Punta Gorda Airfield

Punta Gorda Airfield

Good Day to all!  Here is part 2 of Gussie Baker’s recollections concerning changes to Punta Gorda during World War II.  Hope you’re enjoying them as much as I am.  Thank you Gussie!  Did you know that everybody pitched in to help the war effort?  I’ll bet you did!

Again, in Gussie’s words:  The war and the airbase changed school, as well as home life. We were given red dog tags that had our name, date of birth, and address on them.  I might not have remembered this if I didn’t still have mine.  I talked to David Craft the other day and he also remembers wearing one to school.  If you didn’t, you were sent home.

I asked Gussie if she knew why they had to wear them.  She figured it was the same as military personnel, if something happened, you could be identified.  One has to remember, particularly in the war’s early days after Pearl Harbor, it was anticipated that anything might happen.  Being on the water, with an airbase, I’m sure Punta Gorda was considered especially vulnerable.  I still have the Billy club one of my granddad’s was issued to carry while patrolling the bayfront guarding against a possible attack.  Can you imagine?

Back to Gussie; once a week for years, we had practice drills when we had to get down under our desk and cover our heads.  At the high school, things were really changing, as all the boys were joining the service. At the end of the 1941-42 school year, only one boy graduated and he left the next day for the Navy.

The city looked so different, as all the men under 40 years old were gone. It became a town full of ladies, until all the soldiers showed up and planes started flying day and night. They flew so low I thought one might be coming in my window, but we got used to it.

One good thing did happen, Mr. Alfred, who owned Hotel Charlotte Harbor, let the city use the big pool when the hotel wasn’t open.  The soldiers became the life guards and were so nice. We had to follow the rules, but got to know a lot of them. They held a swim meet at the pool and a lot of city kids were in the meet, me for one.  I won my race and received a medal with wings on it, which I still have.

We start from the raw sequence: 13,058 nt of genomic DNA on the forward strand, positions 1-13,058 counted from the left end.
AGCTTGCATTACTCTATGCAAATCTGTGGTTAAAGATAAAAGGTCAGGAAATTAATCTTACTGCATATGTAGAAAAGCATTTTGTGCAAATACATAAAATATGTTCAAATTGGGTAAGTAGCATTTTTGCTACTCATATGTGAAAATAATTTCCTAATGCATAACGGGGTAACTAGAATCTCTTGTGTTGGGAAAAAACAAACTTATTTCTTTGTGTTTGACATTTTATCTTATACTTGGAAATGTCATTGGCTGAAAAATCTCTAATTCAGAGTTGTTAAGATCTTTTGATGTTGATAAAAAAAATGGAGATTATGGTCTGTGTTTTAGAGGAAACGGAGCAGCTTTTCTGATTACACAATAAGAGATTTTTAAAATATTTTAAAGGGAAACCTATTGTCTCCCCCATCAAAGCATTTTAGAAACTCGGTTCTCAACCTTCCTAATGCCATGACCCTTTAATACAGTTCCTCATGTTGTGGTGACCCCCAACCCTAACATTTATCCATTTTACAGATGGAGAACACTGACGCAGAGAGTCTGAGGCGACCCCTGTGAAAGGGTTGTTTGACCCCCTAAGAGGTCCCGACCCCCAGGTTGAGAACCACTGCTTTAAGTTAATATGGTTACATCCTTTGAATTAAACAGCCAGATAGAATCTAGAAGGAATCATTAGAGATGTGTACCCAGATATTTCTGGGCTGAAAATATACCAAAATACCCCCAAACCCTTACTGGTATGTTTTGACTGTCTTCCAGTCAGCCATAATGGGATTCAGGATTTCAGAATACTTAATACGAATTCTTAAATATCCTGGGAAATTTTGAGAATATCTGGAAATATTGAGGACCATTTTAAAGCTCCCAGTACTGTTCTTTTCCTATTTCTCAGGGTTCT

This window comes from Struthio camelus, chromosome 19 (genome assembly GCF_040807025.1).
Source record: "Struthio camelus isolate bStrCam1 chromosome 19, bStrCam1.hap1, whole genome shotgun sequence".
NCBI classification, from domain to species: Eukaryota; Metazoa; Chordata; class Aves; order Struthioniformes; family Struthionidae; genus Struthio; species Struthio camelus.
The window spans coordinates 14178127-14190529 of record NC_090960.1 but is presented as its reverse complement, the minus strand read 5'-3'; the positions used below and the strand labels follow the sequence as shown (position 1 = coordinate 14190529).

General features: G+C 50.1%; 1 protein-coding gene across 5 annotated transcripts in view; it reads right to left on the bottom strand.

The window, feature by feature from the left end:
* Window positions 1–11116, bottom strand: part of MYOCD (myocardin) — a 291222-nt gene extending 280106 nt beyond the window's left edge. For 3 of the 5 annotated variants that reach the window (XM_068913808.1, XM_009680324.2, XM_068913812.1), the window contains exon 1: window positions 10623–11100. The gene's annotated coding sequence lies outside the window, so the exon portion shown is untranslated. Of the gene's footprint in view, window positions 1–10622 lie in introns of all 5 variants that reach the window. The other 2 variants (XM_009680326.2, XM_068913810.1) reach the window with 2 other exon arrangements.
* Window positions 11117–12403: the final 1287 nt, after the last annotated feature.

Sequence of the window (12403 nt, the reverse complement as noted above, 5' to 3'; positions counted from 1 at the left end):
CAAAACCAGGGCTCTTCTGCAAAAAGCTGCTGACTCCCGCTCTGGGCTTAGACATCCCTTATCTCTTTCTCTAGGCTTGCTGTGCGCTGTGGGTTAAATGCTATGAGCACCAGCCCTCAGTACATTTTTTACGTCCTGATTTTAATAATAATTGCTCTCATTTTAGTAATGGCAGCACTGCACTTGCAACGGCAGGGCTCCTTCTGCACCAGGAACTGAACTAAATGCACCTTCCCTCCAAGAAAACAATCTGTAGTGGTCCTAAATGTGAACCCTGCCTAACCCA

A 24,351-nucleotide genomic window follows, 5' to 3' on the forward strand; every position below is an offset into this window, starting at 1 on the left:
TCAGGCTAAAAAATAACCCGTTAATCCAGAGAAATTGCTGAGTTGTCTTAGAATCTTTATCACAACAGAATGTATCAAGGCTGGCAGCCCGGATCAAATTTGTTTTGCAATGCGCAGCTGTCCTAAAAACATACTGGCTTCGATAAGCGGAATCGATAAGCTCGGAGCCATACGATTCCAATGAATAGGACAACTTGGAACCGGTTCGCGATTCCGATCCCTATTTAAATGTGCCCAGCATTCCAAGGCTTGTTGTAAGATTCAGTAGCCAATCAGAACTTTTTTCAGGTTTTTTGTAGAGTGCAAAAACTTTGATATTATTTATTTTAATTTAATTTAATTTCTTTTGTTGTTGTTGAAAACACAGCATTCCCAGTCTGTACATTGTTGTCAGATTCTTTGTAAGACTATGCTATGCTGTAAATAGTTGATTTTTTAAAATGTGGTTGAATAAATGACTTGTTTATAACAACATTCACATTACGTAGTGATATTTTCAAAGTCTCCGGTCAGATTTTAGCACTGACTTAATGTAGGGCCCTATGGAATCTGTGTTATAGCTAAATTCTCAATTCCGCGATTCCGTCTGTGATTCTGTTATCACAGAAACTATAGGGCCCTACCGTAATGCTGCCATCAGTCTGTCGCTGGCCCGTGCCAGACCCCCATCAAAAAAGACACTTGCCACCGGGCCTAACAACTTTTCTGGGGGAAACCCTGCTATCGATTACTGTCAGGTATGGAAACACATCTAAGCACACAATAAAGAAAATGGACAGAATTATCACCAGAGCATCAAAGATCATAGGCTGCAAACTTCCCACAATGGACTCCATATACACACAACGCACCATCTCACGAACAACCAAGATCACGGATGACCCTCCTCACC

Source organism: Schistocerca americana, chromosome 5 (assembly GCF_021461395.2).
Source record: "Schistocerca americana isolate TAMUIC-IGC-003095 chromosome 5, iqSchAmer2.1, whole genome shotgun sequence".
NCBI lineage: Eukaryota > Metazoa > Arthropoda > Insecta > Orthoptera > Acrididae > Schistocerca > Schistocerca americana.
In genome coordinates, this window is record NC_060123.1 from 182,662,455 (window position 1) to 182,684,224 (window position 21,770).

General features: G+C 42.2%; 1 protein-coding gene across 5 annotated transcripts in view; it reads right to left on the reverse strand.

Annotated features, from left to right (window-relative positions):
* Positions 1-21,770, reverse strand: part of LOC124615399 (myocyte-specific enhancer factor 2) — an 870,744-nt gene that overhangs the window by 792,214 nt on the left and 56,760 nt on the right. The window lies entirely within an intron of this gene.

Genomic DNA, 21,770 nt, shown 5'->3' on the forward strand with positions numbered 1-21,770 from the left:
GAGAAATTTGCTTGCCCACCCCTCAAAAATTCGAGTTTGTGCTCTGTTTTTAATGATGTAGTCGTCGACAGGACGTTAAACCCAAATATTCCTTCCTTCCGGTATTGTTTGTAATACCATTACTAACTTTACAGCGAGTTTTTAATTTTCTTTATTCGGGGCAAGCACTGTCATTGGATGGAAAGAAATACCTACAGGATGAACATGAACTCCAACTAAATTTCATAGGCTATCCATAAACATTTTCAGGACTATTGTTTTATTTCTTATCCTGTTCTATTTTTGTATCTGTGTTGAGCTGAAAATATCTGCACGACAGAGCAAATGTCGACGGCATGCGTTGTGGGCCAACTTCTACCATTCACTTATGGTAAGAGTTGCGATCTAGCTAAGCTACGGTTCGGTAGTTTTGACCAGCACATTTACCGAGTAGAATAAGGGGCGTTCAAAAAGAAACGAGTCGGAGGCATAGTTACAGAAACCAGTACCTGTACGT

The soldiers were really nice to all of us and we were lucky to get to know them.

A lot of necessities started to become hard to get and most of them became rationed. That added a lot of work for my mother because she had to stay up late and finish ration reports for the government every week.  Most groceries were rationed and that was not easy on the store owner or customer.

Folks really had to do without things they needed.  Then shoes, gas, and a lot of other items became rationed, making things worse. You were only allowed three gallons of gas a week, which didn’t get you very far, and one pair of shoes a year, which was really rough. I remember John Hagan outgrew a pair of shoes and Mrs. Hagan gave them to Mother for me to wear. I was glad to get them and remember thanking her.  Lavohn (Schwork) was taller than me, so I got her clothes when she outgrew them. She had sisters older than her, so she got their hand-me-downs. When I outgrew my clothes, my younger sister Lois (Peeples) would wear them. That’s the way it was during the war.


Then the government started building places for us to take pots and pans, or anything that bullets could be made from.  They were in front of the courthouse and in the city park across the street from our store (where the carwash and Hessler’s Carpet are today).  People brought old aluminum, scrap metal and anything else that could be useful for the war effort.

David remembers a little tricycle he would ride next to U. S. 41 to watch the Army convoys. Sometimes they would stop and soldiers, with guns in hand, would tell him, “You are so lucky you are still a little boy now and not old enough to go to war.”  One day later, he didn’t have his little tricycle.  It was gone and he found it at the courthouse on top of a big pile of stuff to be picked up to make bullets. David had to walk to school then, since his tricycle was gone.  The metal destined to become bullets would be picked up once a week and taken to the shipyard in Tampa. My Aunt Lucile (Peeples) and many other women were working there to help build ships.

More in my next columns!  Visit Charlotte County’s website to view Punta Gorda Army Airfield related photographs.  Select “Community Services”, then “Libraries and History”.  Click on “Physical Items”, then “Archive Search”.  Enter the subject of your search on the “Search” line.  Photographs can also be viewed on the Punta Gorda History Center’s website.  Select “Online Collection”, then “Keyword Search” and enter the search criteria.

Check out History Services’ yearlong project, “Telling Your Stories: History in the Parks”.  It began in January 2021 with placement of the first interpretive sign “Charlotte Harbor Spa” at South County Regional Park.  The last was dedicated December 15, 2021 at Centennial Park featuring Florida postcards.  All dedicated signs can be viewed at online library resources.  Select “Programs and Services”, then “History Services” and “Virtual Programs”.

Visit the same site to access recently released oral histories featuring 40 local folks.  Select “History Services” and scroll down, or phone 941-629-7278, to find out what history related programs and videos are available.

“Did You Know” appears, typically, every other Wednesday, courtesy of this newspaper and the Charlotte County Historical Society.  The Society’s mission is to help promote and preserve Charlotte County’s rich history.  We are also always looking for volunteers and interested individuals to serve as board members.  If you believe our area’s history is as important as we do, please visit Charlotte County Historical Society on-line at https://cchistoricalsociety.com/, or call 941- 769-1270 for more information.



January 17 column